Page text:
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Compel People Through Story


I was unbelievably blessed to have participated in a Mississippi writers class during my junior year of high school. This experience, coupled with my close friendship to the daughter of the owner of Lemuria, provided me “access” to some of the most intriguing individuals I have ever met in person, through the written word, or both. Like so many others, I am proud of the artists, more specifically the writers that have called and call Mississippi home.

From Faulkner to Walker, from Wright to Hannah, and Percy, Williams, Welty, Brown, Foote, Morris, and countless others, storytellers are the fabric of our Mississippi culture. Likewise, storytelling is engrained in our DNA as Mississippians to the same degree as our physical characteristics. Our stories, as Mississippians, are at times uncomfortable and difficult to tell, but always engaging, compelling, demonstrative, heroic, and hopeful.

As proud as I am of our Mississippi stories and our Mississippi storytellers, I believe stories, in general, are expressions of how and why life changes relative to us as individuals. Stories juxtapose subjective expectation and unrelenting objective strife. Stories are relatable and elicit emotions. Stories connect.

So, why is my admiration of Mississippi storytellers and the exercise of storytelling relevant in the business context? Well, I believe the act of persuasion is the ultimate focal point of business.

Whether you are convincing a group of angels to invest in your tech idea, you are applying to a commercial lender for the extension of a working capital line of credit, you are attempting to secure a zoning variance for your manufacturing business, or you are inducing a company further up the distribution chain to joint venture in a mutually beneficial arrangement, the fundamental essence of business is persuasion. The ultimate means of persuasion is through storytelling.

All too often, entrepreneurs, executives, and small business owners rely too heavily on statistics, data, and ridiculously overplayed Power Point presentations as the sole mechanism to persuade others. The problem with this form of persuasion is that it relies exclusively on reason and objectivity. People, fundamentally, do not make decisions based on reason and objectivity. In most circumstances, people make decisions and act based on information and emotions. Statistics and graphs very seldom move people, but information and a compelling story can cause people to act in a very impactful manner.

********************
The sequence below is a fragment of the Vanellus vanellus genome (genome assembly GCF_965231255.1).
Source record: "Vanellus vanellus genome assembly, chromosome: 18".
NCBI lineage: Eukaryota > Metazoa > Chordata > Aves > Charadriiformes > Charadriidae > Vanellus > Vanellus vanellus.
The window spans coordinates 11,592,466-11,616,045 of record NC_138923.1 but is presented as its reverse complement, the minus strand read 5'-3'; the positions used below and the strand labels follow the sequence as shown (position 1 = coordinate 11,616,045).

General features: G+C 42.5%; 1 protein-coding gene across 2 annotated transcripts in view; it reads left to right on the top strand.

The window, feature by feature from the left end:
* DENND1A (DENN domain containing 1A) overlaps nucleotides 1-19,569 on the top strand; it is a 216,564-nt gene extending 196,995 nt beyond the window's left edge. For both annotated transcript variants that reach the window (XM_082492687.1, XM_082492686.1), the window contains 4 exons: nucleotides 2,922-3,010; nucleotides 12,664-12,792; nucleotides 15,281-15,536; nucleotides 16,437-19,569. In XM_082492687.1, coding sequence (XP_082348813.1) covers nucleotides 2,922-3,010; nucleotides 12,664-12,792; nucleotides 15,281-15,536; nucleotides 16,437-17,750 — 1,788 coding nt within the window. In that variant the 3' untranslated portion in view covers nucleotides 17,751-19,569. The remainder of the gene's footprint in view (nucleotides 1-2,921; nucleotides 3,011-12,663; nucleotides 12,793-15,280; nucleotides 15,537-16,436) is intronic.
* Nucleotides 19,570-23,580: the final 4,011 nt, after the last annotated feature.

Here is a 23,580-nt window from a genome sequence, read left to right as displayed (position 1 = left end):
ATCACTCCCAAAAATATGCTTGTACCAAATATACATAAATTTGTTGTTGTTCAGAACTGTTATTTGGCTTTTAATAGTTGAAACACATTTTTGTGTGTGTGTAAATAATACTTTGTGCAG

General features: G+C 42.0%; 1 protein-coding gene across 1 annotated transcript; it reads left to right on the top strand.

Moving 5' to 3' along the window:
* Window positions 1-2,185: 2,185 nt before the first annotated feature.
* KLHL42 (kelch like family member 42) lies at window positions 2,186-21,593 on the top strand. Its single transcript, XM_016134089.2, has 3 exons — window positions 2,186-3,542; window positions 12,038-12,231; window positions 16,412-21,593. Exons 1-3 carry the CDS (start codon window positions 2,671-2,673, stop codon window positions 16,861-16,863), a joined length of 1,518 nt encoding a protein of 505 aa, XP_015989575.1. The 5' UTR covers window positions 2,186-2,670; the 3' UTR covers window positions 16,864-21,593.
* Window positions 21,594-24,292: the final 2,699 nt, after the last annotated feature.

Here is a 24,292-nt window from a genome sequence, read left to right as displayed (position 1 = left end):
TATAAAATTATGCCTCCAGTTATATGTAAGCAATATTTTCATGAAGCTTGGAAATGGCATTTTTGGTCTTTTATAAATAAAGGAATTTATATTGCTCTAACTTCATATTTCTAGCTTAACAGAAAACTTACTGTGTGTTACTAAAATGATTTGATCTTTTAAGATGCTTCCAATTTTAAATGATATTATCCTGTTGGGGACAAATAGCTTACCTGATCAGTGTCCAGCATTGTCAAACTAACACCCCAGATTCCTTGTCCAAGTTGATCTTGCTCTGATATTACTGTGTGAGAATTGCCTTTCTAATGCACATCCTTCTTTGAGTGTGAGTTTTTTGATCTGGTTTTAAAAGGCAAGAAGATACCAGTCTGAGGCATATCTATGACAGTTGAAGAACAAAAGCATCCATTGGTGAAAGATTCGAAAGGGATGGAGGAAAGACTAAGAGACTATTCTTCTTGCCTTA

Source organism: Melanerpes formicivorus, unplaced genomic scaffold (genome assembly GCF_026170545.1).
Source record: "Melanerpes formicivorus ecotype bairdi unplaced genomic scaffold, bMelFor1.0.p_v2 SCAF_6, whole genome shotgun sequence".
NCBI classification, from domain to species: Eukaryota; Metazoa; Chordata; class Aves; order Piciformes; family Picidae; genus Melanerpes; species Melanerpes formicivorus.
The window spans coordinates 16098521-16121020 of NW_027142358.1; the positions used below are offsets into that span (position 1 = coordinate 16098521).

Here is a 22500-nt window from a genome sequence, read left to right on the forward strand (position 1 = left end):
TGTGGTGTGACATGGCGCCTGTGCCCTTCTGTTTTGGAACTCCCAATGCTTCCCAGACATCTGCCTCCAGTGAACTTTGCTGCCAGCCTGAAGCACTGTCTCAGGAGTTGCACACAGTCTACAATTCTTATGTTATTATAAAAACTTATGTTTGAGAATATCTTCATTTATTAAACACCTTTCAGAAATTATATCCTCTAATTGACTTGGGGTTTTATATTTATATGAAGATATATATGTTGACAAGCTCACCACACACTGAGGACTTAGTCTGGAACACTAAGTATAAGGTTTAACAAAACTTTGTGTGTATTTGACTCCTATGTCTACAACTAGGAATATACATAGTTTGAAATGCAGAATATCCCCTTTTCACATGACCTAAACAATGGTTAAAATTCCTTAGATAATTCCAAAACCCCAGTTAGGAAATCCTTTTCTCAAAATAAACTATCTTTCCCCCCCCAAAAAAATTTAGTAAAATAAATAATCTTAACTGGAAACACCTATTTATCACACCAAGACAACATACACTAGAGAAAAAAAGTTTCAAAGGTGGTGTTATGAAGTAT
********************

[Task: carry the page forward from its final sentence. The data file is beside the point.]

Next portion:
For example, envision a manufacturing business that has decided to locate in a transitional mixed used neighborhood with arcane zoning ordinances. The business needs a variance and could approach the request one of two ways: (1) simply submit an application to the planning and zoning board, or (2) arrange a meeting with the decision makers in the planning and zoning department and tell the story of how a similar business in an equally similarly situated neighborhood had a transformative impact on the employment opportunities and quality of life for the residents of that particular area. Which method do you think is going to produce a more favorable result for the business?

Storytelling is critically important in other business situations as well. Many larger corporations are staffed with very talented external affairs and corporate communications professionals.These people get paid to tell stories.

In the context of corporate communications, it is critically important for a business to own their story and tell it, whether the message is positive or negative. The lasting reputational damage occurs when a company allows someone else to tell their story and the story is incorrect or inaccurate. In this age of information asymmetry and social media, this aspect of storytelling may be more important to businesses than storytelling for persuasion purposes.

I also believe the best business leaders are powerful storytellers. Storytelling requires intellectual brilliance, but also requires life experience. Those leaders with deep and meaningful life experiences are the ones that are more effective in leading groups of diverse people from some point of temporary pain or stagnation to a relatively more comfortable place.

As Jonathan Gottschall so brilliantly points out in his book “The Storytelling Animal, How Stories Make us Human,” “a society is composed of fractious people with different personalities, goals, and agendas. What connects us beyond our kinship ties? Story.” So, as an entrepreneur, executive or small business owner, be self-aware enough to not only understand the quantitative aspects of your business, but also recognize the necessity to tell a compelling story. Dig down into your storytelling core Mississippi business leaders and harness your genetically engrained predilection to compel people through story.

“Somewhere along the way one discovers that what one has to tell is not nearly so important as telling itself.”—Henry Miller

Matthew McLaughlin

Matthew McLaughlin

Matthew McLaughlin is a partner with the law firm of Balch & Bingham LLP in Jackson, MS where he enjoys helping his clients tell their stories. You can follow Matthew on Twitter at @jxnmclaughlin or follow his blog buildingpurpose.com.
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